- A conclusion should give completeness to your paper. Ending it on a positive note would be a good practice.
It’s not about introducing new ideas but summing up your writing. The goal is to restate the thesis, summarize the essay’s body, and leave readers with a final impression.
Key aspects to remember:
- A strong essay conclusion restates, not rewrites your thesis from the introduction.
- A strong essay conclusion consists of three sentences minimum.
- It concludes thoughts, not presents new ideas.
Example source: Purdue OWL
So, here’s how to end an essay.
How to write a strong essay conclusion?
The number of sentences in your conclusion will depend on how many paragraphs (statements) you have in the essay.
Consider a standard structure for essay conclusions:
Sentence #1: restate the thesis by making the same point with other words (paraphrase).
- Thesis: “Dogs are better pets than cats.”
- Paraphrased: “Dogs make the best pets in the world.”
Sentence #2-4: review your supporting ideas; summarize arguments by paraphrasing how you proved the thesis.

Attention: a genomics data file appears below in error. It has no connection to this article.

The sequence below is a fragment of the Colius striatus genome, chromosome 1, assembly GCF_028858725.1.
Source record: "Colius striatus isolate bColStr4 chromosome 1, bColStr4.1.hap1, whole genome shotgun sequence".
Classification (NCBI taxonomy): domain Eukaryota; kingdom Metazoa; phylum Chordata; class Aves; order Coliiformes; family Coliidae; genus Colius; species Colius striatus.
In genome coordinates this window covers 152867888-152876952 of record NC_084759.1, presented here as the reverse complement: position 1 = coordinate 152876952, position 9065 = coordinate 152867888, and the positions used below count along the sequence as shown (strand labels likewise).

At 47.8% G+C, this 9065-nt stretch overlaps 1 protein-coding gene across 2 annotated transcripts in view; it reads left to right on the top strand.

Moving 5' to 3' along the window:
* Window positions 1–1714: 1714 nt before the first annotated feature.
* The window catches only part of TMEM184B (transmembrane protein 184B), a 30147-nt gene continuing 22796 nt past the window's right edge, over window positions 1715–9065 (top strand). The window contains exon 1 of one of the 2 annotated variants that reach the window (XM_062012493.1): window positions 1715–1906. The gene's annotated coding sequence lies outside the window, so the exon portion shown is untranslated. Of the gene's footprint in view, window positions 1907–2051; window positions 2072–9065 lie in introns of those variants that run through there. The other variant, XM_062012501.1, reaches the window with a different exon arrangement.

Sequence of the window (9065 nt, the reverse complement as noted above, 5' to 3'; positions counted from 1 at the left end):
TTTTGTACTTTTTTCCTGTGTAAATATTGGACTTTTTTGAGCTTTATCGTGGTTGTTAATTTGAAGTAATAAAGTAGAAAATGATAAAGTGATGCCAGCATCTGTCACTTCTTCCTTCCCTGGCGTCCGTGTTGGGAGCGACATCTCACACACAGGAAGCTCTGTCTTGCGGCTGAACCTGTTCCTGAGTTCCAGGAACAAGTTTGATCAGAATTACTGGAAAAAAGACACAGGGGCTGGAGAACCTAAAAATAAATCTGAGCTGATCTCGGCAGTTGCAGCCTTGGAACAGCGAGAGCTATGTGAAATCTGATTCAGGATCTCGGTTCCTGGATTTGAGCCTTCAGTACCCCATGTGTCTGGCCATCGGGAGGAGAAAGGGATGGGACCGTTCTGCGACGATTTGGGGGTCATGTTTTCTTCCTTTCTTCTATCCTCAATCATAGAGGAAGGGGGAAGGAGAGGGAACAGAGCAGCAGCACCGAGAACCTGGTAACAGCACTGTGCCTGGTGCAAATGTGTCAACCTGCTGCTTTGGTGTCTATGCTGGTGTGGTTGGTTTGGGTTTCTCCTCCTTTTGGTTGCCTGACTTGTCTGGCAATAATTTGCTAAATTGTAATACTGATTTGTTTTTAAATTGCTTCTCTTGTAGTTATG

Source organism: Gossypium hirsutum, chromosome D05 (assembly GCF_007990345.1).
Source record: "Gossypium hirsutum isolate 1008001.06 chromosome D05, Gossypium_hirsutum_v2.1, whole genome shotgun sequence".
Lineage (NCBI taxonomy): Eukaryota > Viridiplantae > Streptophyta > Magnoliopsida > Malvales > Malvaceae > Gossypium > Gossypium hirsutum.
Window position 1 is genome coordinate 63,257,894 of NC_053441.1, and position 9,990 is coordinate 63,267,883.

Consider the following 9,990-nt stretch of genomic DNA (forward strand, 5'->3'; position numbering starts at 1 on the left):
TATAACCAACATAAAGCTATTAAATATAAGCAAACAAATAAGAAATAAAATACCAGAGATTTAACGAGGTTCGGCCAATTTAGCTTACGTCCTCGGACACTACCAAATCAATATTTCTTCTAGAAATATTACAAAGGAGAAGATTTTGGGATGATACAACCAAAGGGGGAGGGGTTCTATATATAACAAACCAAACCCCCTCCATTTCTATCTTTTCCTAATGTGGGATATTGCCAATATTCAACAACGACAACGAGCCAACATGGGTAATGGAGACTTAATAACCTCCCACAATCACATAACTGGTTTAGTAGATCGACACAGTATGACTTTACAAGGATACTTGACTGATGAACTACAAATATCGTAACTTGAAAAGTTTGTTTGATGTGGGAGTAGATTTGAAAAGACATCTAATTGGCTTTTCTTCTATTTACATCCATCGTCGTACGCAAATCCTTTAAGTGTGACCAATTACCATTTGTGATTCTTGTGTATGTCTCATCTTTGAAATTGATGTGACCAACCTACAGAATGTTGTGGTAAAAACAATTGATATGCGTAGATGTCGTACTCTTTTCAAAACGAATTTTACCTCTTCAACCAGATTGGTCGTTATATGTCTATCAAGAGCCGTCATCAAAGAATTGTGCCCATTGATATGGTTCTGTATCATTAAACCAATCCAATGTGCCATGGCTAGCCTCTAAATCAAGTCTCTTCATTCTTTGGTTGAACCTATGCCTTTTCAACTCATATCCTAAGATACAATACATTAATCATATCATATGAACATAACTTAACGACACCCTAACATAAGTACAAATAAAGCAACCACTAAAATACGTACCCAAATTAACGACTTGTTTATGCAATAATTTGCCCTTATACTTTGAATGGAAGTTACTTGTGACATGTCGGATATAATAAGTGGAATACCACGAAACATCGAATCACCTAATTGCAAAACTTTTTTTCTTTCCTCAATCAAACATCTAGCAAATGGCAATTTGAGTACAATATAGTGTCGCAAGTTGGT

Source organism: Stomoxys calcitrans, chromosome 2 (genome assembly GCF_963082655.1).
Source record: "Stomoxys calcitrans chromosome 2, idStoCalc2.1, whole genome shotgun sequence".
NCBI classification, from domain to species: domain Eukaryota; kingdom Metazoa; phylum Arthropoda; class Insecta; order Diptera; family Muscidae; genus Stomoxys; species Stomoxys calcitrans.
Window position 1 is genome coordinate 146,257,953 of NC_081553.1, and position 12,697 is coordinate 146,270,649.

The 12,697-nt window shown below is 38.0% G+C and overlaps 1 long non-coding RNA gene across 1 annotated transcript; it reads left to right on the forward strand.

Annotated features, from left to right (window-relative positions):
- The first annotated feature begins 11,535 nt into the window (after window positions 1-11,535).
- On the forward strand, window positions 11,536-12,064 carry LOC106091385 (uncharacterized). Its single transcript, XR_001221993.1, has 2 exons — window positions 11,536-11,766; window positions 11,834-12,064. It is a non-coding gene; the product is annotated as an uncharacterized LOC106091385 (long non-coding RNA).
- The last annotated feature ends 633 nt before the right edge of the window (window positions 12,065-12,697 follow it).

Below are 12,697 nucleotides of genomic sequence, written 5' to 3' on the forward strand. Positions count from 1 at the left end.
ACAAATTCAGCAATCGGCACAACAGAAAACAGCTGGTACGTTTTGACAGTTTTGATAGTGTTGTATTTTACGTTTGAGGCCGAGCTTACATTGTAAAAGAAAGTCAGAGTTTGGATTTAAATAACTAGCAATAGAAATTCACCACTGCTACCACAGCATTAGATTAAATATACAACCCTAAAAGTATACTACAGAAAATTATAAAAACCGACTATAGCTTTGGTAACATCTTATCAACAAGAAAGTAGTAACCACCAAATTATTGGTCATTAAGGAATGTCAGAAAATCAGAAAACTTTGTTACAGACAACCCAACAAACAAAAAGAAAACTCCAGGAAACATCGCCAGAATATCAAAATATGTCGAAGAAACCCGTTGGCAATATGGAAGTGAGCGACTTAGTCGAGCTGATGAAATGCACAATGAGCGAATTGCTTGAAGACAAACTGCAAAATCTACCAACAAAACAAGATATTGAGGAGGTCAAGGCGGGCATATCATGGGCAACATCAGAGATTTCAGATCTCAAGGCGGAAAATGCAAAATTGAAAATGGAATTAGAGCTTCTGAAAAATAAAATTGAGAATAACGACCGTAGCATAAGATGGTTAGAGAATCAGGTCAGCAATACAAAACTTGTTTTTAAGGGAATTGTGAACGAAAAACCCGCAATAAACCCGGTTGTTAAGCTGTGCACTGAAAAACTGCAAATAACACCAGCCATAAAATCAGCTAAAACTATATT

- “Dogs are cleaner, better at showing affection, and ultimately easier to train.”
Sentence #5: connect back to the essay hook and relate your closing statement to the opening one; transit to human nature to impress a reader and give them food for thought.
- “Change your life for the better – go get a dog.”
Finally, combine all sentences to improved and expanded conclusion.
- Based on the above examples, it might look as follows (source):
“There is no doubt that dogs make the best pets in the world. They provide a cleaner environment for your home, are not afraid to show their feelings, and can be trained to do a variety of tricks and jobs. Every second that goes by, you are missing out on happiness. Get out of your chair and make a positive difference in your life – go get a dog!”
Also, you will need a transition word to make readers understand you are going to conclude. The most common are “In conclusion…”,“To sum up…”, and “As previously stated…”, but don’t use them! (If you don’t want to drive your teacher nuts, of course.)